As early as 1928 at the Amsterdam Congress, the first Anti-Doping Rule was approved. Doping Control now is conducted at all major competitions. The IAAF works together with the IOC and the other Olympic Federations with whom a joint declaration against doping was signed in 1989. In the same year, random and target testing out-of competition was initiated, and this has become a regular feature of the IAAF program, both at national and international level.
Since 1995, the IAAF has been at the forefront of the campaign for global harmonization of all anti-doping related activities, a campaign that, ultimately in 2003, resulted in the creation of the World Anti-Doping Code. At its Congress in Paris later the same year, the IAAF accepted the World Anti-Doping Code as a basis for the fight against doping in sport and the new IAAF anti-doping rules were introduced with effect from 1March 2004. The IAAF is playing an active role in the Code revision process initiated in November 2011 and ending November 2013.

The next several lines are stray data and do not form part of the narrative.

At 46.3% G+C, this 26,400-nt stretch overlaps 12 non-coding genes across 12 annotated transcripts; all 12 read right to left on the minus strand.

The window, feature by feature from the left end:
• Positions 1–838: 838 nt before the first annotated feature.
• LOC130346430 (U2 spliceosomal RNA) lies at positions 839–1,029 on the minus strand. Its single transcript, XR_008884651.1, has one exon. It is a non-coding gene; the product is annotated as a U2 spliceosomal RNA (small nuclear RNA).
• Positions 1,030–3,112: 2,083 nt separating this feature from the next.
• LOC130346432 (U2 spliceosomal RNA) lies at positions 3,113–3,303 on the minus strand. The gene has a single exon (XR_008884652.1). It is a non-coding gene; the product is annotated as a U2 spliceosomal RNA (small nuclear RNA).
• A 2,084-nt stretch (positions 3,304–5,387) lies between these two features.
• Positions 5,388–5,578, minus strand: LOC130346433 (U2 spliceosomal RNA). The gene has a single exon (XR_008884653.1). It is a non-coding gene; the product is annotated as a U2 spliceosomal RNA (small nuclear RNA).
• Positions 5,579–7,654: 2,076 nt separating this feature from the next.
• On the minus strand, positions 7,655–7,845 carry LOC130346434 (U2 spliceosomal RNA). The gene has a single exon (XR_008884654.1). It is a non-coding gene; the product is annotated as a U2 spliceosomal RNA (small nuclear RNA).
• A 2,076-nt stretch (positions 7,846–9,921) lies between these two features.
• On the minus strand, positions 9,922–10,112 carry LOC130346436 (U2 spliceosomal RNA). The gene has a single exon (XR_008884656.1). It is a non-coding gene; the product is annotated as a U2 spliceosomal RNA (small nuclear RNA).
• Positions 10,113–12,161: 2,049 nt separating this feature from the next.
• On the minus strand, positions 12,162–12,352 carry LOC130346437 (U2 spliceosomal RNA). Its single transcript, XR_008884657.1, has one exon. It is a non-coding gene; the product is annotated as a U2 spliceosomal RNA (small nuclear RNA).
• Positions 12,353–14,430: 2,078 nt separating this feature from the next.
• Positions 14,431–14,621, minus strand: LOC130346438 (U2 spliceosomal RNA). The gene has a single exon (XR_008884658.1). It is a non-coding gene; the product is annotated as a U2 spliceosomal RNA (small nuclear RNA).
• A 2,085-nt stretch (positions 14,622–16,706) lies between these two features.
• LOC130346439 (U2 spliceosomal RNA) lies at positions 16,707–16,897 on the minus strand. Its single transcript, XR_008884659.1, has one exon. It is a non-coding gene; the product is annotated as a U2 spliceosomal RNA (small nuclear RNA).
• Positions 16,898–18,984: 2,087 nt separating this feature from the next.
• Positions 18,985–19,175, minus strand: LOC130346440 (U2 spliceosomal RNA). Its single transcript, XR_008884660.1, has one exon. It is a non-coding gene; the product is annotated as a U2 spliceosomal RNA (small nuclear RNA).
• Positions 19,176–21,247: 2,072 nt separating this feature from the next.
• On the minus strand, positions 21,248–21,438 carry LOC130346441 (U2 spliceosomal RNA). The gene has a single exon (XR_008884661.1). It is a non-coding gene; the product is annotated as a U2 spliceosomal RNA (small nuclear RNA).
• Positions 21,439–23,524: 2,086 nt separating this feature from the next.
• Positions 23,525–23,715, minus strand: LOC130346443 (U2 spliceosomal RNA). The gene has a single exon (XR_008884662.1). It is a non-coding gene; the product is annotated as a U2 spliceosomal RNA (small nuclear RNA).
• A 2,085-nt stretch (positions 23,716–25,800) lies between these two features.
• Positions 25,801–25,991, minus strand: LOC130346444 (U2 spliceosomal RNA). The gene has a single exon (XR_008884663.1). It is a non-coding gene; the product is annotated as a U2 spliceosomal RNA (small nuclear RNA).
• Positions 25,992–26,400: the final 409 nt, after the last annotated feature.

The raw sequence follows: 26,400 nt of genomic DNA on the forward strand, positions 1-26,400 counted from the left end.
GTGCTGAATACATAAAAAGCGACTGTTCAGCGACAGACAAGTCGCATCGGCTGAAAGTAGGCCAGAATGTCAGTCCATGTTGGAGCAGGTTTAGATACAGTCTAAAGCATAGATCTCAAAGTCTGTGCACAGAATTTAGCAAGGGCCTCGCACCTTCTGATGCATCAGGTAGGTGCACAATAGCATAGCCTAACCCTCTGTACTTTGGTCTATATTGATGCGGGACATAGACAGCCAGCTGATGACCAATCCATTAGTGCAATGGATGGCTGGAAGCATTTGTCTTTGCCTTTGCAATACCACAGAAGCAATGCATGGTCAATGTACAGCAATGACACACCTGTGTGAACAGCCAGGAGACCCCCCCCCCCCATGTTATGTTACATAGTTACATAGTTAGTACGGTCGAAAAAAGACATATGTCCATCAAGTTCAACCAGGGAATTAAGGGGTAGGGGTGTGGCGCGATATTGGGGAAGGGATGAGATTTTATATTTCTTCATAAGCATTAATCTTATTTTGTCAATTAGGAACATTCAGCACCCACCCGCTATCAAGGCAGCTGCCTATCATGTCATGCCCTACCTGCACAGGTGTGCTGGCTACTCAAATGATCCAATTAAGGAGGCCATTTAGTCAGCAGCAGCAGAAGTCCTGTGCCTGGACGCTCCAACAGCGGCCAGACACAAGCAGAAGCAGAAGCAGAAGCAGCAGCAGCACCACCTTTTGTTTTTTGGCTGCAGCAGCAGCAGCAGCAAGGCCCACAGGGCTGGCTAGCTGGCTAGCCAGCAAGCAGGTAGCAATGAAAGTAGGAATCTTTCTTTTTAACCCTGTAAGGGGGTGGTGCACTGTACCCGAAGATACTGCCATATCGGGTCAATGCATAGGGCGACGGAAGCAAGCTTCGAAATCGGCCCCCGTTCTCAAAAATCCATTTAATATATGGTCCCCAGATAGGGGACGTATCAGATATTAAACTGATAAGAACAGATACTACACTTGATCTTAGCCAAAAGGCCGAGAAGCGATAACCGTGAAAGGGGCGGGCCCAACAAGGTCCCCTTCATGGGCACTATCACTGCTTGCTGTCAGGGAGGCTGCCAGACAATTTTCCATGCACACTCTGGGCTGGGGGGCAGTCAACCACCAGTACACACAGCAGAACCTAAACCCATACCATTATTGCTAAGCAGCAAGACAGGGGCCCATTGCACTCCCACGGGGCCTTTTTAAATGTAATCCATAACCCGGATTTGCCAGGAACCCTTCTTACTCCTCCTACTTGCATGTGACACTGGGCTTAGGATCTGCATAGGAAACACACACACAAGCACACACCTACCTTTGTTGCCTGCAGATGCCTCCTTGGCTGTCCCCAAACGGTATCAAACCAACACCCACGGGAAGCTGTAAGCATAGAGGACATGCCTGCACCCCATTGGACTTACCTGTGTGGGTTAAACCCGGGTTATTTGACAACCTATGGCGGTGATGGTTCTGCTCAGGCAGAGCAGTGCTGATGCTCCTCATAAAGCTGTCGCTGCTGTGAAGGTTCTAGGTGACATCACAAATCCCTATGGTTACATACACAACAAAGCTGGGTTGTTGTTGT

The requirement for each country to have a fully functional National Anti-Doping Agency that conducts testing, education and results management can be very resource intensive, especially for smaller countries with less funding. To limit such a strain on resources, World Anti-Doping Agency (WADA) introduced the concept of a Regional Anti-Doping Organizations (RADO). The African Zone 5 RADO will be responsible for organizing, promoting and coordinating the fight against doping in sport amongst the ten Zone 5 African countries, of which the remaining countries include Burundi, Somalia, Eritrea and Rwanda.
National Anti-Doping Organizations (NADOs) are responsible for testing national athletes in- and out-of-competition, as well as athletes from other countries competing within that nation’s borders; adjudicating anti-doping rules violations; and anti-doping education.
Kenya through Athletics Kenya has its own anti-doping centre: Kenya Anti-Doping Agency, based in Nairobi. The capital was selected so as to ensure easy access to all athletes across the country as it is a central location. The Kenya Anti-Doping Agency became functional in the year 2012.
Athletics Kenya, in a bid to curb the doping menace, came up with the Kenya Doctors Network program where a group of selected athletes will utilize the services of selected doctors. This was done with the guidance of IAAF
Links and lists
https://www.wada-ama.org/sites/default/files/resources/files/wada-2016-prohibited-list-en.pdf – the prohibited substances
https://www.iaaf.org/about-iaaf/documents/anti-doping – IAAF Anti-Doping documents
http://adak.or.ke – ADAK’s website
Kenya Doctors Network (KDN)
Updated list of athletes under KDN